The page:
The Law Reviews vs. the Courts
posted by Steve Vladeck
I’ve just posted to SSRN the near-final version of a short essay I wrote for “CONNtemplations,” the soon-to-debut online companion to the Connecticut Law Review, titled “The Law Reviews vs. the Courts: Two Views from the Ivory Tower.” The essay advances the (perhaps somewhat counterintuitive) claim that part of the reason why federal judges have found law reviews increasingly unhelpful is because their own discretion, both procedurally and substantively, has been substantially cabined in recent years…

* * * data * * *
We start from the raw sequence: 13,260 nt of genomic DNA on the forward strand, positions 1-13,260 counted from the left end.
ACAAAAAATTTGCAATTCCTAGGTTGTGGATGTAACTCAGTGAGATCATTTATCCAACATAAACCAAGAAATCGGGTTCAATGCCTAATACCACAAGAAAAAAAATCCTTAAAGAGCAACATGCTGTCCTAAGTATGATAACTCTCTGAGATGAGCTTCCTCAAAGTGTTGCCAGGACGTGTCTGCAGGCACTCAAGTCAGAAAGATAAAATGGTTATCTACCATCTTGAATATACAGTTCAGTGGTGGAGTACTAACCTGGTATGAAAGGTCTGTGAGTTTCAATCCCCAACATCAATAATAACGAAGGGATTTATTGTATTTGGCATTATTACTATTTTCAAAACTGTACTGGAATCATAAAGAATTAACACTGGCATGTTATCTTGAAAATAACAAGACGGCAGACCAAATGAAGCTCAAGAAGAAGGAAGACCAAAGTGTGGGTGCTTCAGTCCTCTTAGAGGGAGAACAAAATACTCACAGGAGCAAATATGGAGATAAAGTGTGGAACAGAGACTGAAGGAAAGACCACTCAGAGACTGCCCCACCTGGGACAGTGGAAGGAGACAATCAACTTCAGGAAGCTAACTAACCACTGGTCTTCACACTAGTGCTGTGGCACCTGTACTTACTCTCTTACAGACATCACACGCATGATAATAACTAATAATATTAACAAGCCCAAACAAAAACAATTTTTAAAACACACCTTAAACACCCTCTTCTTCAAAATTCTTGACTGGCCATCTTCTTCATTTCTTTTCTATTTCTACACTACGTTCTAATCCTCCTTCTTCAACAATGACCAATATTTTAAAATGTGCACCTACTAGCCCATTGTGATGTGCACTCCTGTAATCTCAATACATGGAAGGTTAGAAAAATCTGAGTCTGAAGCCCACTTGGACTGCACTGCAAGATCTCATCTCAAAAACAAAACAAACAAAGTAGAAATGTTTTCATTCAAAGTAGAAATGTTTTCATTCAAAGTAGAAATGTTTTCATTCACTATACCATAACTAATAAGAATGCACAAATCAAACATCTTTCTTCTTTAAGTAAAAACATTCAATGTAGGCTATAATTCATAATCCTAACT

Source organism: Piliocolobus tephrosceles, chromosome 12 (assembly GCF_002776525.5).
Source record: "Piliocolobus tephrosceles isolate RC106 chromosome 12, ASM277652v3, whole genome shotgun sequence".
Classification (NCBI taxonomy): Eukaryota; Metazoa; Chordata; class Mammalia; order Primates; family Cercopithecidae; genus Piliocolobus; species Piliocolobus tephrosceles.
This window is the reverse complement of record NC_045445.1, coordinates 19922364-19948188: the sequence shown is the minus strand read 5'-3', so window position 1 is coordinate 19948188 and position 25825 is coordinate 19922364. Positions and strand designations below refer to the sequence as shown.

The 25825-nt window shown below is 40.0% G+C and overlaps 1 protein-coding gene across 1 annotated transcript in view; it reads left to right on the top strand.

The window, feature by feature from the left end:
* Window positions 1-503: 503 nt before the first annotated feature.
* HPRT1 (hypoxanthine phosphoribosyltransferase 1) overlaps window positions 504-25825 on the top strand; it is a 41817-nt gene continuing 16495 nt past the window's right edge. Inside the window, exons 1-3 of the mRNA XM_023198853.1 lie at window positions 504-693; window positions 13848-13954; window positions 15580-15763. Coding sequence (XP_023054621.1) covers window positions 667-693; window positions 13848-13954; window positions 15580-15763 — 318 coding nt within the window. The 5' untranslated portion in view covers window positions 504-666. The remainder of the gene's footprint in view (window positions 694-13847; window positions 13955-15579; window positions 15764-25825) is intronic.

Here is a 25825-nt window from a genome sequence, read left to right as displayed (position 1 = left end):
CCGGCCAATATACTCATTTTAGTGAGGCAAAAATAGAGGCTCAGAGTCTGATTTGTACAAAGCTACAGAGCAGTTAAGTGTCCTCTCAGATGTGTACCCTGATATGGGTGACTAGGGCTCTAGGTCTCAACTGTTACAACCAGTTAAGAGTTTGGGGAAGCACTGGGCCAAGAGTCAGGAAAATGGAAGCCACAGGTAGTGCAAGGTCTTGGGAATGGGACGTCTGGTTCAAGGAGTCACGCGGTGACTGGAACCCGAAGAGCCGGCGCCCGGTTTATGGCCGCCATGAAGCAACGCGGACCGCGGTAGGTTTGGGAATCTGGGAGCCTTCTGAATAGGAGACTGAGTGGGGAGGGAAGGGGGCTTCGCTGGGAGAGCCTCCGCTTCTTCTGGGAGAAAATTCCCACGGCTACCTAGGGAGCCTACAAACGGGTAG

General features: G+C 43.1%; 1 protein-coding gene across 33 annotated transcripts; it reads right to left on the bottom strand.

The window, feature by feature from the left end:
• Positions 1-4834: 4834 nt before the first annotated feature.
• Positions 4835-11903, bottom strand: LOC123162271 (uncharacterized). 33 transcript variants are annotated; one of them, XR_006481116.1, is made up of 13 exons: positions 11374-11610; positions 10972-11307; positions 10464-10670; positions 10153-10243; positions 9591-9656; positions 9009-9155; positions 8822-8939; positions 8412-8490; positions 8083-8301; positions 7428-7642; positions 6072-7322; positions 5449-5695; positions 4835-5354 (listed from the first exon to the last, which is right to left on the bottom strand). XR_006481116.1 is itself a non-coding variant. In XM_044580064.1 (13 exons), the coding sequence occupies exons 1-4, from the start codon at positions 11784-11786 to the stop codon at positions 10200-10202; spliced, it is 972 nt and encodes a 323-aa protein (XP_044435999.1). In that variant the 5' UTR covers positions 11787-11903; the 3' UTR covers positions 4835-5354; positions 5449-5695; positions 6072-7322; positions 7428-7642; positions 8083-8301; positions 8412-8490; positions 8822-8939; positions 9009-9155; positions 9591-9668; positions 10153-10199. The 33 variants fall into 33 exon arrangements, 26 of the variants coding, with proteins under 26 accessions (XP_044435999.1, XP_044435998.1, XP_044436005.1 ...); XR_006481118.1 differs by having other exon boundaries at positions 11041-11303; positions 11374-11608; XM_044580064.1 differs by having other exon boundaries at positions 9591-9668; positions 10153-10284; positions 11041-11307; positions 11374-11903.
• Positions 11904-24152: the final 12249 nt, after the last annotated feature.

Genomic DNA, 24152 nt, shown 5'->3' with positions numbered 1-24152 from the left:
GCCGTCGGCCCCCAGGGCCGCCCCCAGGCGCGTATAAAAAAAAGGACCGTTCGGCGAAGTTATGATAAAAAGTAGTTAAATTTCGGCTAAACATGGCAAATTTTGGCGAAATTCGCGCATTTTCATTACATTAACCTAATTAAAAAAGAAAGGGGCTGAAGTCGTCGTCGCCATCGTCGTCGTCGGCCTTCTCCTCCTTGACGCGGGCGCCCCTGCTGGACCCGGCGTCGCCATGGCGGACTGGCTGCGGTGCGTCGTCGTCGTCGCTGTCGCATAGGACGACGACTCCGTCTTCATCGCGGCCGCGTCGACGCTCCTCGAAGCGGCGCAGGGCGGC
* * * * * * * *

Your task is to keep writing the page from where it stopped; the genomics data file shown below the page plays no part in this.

I explain in somewhat more detail in the essay, which I (shamelessly) encourage you to check out — it’s a quick read, too. But I wanted to blog about it here to see if folks think there’s any possible connection. As Congress and the Supreme Court have narrowed the scope of review in all kinds of cases, as courts have relied that much more frequently on harmless error and the like, etc., is there something to be said for _that_ trend having an impact on the utility vel non of legal scholarship? Or, are we just, as Second Circuit Chief Judge Jacobs recently suggested, hopelessly out of touch?